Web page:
Montreal protesters urge government to allow dance floors to reopen


MONTREAL – A large crowd of Montrealers organized a big dance party on Mount Royal on Saturday to urge the Quebec government to lift its ban on dancing in bars and clubs.

MONTREAL – A large crowd of Montrealers organized a big dance party on Mount Royal on Saturday to urge the Quebec government to lift its ban on dancing in bars and clubs.

DJ blew music into loudspeaker as protesters donned glittering wigs, jumpsuits and costumes as they rocked to the beat of the music and waved signs reading “Dance for the Right to Dance “.

Alex Stojda, who showed up with friends, said Montreal is one of the last big cities in the western world where dancing is not allowed, despite one of the highest vaccination rates.

“We are ready, we are responsible people, we are all vaccinated and we just want to be able to try to get back to normal a bit and have fun,” he said.

Stojda said he understands the public health concerns associated with dancing, but that there have been enough indoor events in recent months to prove that it is possible to do things safely if the precautions are respected.

Several people in the crowd said it was unfair for the government to allow large venues such as the Bell Center to reopen at full capacity for concerts and hockey games, but clubs and bars cannot open their tracks dance to much smaller crowds.

Melanie Leeson said after seeing some 20,000 people in the Bell Center stands for a recent Montreal Canadiens game, she believes the government ban discriminates against those who enjoy the nightlife.

“I feel like if we’re at a point where we can be in such a large crowd indoors, I don’t see why nightlife can’t be allowed if people are following health measures.” , she said.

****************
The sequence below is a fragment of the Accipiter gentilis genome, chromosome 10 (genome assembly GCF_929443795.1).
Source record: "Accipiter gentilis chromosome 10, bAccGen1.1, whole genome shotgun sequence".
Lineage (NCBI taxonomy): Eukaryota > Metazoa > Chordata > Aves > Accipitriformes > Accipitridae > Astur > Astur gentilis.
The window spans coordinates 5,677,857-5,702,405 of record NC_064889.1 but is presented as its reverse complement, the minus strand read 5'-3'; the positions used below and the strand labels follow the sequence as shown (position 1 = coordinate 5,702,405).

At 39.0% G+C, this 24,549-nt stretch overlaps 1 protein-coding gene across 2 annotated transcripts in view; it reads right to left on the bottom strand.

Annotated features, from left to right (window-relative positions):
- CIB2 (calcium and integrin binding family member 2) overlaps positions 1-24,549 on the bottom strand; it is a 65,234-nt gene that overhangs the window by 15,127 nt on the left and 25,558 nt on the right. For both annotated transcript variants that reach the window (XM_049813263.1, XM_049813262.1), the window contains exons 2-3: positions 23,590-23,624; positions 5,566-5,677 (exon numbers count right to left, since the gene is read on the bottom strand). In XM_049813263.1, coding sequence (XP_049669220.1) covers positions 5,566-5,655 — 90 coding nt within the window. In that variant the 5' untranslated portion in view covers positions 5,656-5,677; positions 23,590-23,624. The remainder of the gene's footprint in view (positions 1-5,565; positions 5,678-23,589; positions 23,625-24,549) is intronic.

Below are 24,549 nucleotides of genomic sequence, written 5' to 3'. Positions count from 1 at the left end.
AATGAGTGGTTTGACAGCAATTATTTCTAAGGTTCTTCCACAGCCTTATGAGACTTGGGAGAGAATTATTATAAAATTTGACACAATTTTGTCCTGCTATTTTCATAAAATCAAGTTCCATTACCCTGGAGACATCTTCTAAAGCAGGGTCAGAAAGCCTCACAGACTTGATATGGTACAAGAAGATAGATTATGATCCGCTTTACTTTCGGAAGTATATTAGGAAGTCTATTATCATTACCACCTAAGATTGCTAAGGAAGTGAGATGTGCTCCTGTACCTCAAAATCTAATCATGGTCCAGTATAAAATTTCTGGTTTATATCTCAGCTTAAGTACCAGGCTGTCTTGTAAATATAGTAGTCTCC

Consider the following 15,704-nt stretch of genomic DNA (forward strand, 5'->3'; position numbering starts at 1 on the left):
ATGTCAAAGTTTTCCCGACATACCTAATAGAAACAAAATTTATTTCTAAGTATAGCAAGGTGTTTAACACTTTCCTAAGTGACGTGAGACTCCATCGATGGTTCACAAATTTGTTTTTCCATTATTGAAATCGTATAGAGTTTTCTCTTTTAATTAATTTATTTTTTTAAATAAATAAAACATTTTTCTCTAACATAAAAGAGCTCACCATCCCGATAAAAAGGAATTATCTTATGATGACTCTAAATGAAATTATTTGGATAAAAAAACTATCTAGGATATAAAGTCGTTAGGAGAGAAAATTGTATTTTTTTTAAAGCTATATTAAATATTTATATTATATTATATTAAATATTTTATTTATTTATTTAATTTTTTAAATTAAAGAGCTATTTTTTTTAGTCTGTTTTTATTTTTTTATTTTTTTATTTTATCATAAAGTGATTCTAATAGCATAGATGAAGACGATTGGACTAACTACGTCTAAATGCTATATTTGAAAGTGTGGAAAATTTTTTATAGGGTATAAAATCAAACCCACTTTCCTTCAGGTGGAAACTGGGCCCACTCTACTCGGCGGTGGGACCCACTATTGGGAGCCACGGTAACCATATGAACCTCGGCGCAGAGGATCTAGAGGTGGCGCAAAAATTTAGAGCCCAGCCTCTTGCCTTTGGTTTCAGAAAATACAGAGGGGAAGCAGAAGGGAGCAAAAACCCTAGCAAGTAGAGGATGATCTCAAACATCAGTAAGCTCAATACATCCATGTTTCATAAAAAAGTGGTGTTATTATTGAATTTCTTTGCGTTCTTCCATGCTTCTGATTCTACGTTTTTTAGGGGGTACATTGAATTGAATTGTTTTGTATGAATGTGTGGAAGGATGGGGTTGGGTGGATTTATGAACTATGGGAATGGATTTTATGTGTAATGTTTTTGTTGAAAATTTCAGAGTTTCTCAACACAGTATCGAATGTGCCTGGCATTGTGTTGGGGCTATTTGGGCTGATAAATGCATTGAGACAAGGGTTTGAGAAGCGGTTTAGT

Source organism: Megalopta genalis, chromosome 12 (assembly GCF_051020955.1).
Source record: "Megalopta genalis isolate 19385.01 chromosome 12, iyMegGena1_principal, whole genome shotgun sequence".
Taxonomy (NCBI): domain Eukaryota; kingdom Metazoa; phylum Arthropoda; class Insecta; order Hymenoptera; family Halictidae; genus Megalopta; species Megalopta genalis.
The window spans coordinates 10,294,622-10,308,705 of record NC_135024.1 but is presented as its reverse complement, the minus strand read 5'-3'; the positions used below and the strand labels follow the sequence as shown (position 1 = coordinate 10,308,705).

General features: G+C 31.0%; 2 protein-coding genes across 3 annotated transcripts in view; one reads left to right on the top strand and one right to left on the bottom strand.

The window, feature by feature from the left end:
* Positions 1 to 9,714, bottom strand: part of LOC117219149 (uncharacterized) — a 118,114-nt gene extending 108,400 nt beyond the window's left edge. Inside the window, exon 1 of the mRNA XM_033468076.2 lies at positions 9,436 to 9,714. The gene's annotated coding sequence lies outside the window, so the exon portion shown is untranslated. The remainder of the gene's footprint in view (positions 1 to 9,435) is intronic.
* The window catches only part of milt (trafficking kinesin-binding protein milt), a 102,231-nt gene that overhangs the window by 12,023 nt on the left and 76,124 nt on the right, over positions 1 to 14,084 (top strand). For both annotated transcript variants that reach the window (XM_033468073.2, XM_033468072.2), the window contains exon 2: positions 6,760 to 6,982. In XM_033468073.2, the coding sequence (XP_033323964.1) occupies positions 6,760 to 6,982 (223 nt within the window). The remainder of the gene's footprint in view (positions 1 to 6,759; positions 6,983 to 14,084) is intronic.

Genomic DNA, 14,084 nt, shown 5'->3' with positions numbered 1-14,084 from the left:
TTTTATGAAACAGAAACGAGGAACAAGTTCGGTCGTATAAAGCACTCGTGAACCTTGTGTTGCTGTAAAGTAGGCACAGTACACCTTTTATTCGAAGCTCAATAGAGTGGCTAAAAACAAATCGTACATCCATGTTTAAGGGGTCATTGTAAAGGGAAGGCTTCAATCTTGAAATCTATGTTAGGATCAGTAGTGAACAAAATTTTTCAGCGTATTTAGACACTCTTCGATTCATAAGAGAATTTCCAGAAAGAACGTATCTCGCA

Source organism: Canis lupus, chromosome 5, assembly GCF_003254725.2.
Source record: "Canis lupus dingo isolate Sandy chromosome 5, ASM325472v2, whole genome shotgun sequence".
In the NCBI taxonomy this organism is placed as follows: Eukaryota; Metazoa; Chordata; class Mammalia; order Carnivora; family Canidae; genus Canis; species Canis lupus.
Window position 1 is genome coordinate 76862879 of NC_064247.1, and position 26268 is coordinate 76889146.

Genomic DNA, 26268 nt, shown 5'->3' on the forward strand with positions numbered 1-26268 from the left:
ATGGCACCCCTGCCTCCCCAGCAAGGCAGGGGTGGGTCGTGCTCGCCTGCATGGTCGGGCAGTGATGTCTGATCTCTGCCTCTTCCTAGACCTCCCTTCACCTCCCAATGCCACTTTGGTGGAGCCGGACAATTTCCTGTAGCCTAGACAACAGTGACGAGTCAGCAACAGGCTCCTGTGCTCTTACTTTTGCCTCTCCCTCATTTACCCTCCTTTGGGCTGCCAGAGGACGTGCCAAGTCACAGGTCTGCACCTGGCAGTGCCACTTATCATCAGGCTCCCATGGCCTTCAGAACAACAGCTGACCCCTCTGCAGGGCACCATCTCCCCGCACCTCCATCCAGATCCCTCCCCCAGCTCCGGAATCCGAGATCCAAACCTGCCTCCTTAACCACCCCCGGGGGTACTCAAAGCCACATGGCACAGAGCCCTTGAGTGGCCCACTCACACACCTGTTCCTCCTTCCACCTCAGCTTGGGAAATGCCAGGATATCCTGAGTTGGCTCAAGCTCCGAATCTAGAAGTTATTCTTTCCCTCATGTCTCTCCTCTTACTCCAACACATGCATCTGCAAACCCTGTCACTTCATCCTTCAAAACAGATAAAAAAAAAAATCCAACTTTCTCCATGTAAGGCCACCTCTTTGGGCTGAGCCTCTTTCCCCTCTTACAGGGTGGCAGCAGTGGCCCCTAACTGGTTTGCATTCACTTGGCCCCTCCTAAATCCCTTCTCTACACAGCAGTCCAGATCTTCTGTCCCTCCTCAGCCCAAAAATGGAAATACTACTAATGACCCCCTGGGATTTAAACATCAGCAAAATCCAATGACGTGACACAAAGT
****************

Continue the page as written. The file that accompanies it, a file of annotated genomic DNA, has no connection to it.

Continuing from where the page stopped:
Quebec and British Columbia are the only two provinces that continue to ban dancing in bars and nightclubs under their COVID-19 regulations.

Quebec has said it is taking a gradual approach to lifting restrictions on the pandemic, and experts have said dancing can be dangerous due to lack of distancing and other factors.

But those at the protest said the ban had gone on long enough and it was time to let people relax and have fun – with precautions in place such as proof of vaccination.

Several mentioned that dancing, for them, is more than a frivolous activity: it is also being part of a community and doing something that brings them joy after almost two years of the pandemic.

“It’s time for fun and joy, and that’s what dancing is all about,” said Sophie Trolliet, who was standing on the Mont-Royal lookout holding a sign.

Leeson, for her part, said she missed being with the dance community, which she described as “warm, welcoming and non-judgmental.”

“I miss the feeling of that community, of being free on the dance floor, because that’s really the reason people go there: to escape the hardships of the world,” she said. “And I really miss it.”

This report by The Canadian Press was first published on October 23, 2021

Morgan Lowrie, The Canadian Press



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